North Korea will shortly be allowing visiting non-citizens to use their mobile devices to access the internet. Its own citizens, however, will still be barred from the greater Web.
Koryolink, a joint venture between Korea Post & Telecommunications Corporation and Egypt’s Orascom Telecom Media and Technology Holding SAE, will be providing the 3G mobile internet coverage by March 1 at the latest. This is the second loosening of the state’s grip on communication, coming just a few weeks after the country began allowing foreigners to bring their cell phones into the country.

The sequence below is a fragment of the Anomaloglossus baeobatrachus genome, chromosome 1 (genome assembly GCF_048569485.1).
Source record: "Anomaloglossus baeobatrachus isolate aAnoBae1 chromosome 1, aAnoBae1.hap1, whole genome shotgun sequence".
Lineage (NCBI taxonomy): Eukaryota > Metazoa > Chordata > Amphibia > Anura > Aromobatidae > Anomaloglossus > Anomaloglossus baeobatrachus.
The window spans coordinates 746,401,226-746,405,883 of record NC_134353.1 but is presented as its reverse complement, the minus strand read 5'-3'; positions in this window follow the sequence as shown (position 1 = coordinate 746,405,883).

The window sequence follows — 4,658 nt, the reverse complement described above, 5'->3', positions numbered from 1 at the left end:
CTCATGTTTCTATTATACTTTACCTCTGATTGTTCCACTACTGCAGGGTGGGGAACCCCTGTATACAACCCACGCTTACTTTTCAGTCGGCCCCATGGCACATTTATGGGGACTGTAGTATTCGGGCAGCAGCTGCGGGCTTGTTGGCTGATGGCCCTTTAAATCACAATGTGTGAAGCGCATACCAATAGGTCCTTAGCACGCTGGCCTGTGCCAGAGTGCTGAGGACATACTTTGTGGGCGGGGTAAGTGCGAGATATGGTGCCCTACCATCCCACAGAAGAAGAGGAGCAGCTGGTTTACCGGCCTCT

Only certain services will be available to North Koreans on the network, including SMS and MMS messaging and access to the state-run newspaper. The rest of the World Wide Web, however, remains accessible only to a handful of approved citizens.
Despite the grim stipulations, this is exciting news for a country which has been in near-complete isolation for over 50 years. I’m personally very anxious to see what first-hand accounts of life in the enigmatic state might sprout up on the ‘net now that people can freely tweet and connect to Youtube from inside the country.
via [Associated Press on ABC]